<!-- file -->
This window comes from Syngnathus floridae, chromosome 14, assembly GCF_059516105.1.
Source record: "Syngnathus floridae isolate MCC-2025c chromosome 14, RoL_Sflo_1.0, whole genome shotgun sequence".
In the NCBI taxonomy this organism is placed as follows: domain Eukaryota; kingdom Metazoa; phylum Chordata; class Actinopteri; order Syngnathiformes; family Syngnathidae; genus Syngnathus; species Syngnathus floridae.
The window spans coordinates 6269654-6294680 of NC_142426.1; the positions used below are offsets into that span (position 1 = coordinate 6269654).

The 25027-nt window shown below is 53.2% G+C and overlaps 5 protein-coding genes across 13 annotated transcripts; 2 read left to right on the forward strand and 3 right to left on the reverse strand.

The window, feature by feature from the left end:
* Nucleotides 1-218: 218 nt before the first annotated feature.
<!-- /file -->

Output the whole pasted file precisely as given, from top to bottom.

This window comes from Syngnathus floridae, chromosome 14, assembly GCF_059516105.1.
Source record: "Syngnathus floridae isolate MCC-2025c chromosome 14, RoL_Sflo_1.0, whole genome shotgun sequence".
In the NCBI taxonomy this organism is placed as follows: domain Eukaryota; kingdom Metazoa; phylum Chordata; class Actinopteri; order Syngnathiformes; family Syngnathidae; genus Syngnathus; species Syngnathus floridae.
The window spans coordinates 6269654-6294680 of NC_142426.1; the positions used below are offsets into that span (position 1 = coordinate 6269654).

The 25027-nt window shown below is 53.2% G+C and overlaps 5 protein-coding genes across 13 annotated transcripts; 2 read left to right on the forward strand and 3 right to left on the reverse strand.

The window, feature by feature from the left end:
* Nucleotides 1-218: 218 nt before the first annotated feature.